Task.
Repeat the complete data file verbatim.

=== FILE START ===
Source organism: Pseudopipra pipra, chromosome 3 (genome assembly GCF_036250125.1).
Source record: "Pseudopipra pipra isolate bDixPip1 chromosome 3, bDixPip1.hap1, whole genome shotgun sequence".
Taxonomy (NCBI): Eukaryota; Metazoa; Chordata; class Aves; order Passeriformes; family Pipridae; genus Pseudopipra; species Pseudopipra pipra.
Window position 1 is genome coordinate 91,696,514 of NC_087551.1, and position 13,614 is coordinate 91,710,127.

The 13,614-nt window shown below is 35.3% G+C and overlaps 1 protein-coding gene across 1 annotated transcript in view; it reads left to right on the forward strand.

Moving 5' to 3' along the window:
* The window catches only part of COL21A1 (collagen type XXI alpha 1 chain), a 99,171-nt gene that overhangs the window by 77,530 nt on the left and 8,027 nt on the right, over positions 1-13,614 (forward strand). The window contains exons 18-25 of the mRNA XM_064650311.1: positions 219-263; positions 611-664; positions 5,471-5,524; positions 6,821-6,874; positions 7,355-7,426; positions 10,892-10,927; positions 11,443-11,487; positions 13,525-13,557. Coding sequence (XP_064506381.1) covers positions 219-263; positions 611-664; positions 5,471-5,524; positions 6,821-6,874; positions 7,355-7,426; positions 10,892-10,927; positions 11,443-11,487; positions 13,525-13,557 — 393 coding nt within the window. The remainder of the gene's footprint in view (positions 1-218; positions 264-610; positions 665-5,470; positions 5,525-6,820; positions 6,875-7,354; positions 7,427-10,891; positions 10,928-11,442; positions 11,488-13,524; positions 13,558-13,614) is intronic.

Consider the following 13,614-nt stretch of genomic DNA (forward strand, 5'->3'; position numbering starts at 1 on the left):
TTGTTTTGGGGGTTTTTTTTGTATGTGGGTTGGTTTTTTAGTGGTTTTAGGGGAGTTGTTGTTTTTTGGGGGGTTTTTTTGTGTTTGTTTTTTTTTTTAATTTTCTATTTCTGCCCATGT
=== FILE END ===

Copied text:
Source organism: Pseudopipra pipra, chromosome 3 (genome assembly GCF_036250125.1).
Source record: "Pseudopipra pipra isolate bDixPip1 chromosome 3, bDixPip1.hap1, whole genome shotgun sequence".
Taxonomy (NCBI): Eukaryota; Metazoa; Chordata; class Aves; order Passeriformes; family Pipridae; genus Pseudopipra; species Pseudopipra pipra.
Window position 1 is genome coordinate 91,696,514 of NC_087551.1, and position 13,614 is coordinate 91,710,127.

The 13,614-nt window shown below is 35.3% G+C and overlaps 1 protein-coding gene across 1 annotated transcript in view; it reads left to right on the forward strand.

Moving 5' to 3' along the window:
* The window catches only part of COL21A1 (collagen type XXI alpha 1 chain), a 99,171-nt gene that overhangs the window by 77,530 nt on the left and 8,027 nt on the right, over positions 1-13,614 (forward strand). The window contains exons 18-25 of the mRNA XM_064650311.1: positions 219-263; positions 611-664; positions 5,471-5,524; positions 6,821-6,874; positions 7,355-7,426; positions 10,892-10,927; positions 11,443-11,487; positions 13,525-13,557. Coding sequence (XP_064506381.1) covers positions 219-263; positions 611-664; positions 5,471-5,524; positions 6,821-6,874; positions 7,355-7,426; positions 10,892-10,927; positions 11,443-11,487; positions 13,525-13,557 — 393 coding nt within the window. The remainder of the gene's footprint in view (positions 1-218; positions 264-610; positions 665-5,470; positions 5,525-6,820; positions 6,875-7,354; positions 7,427-10,891; positions 10,928-11,442; positions 11,488-13,524; positions 13,558-13,614) is intronic.

Consider the following 13,614-nt stretch of genomic DNA (forward strand, 5'->3'; position numbering starts at 1 on the left):
TTGTTTTGGGGGTTTTTTTTGTATGTGGGTTGGTTTTTTAGTGGTTTTAGGGGAGTTGTTGTTTTTTGGGGGGTTTTTTTGTGTTTGTTTTTTTTTTTAATTTTCTATTTCTGCCCATGT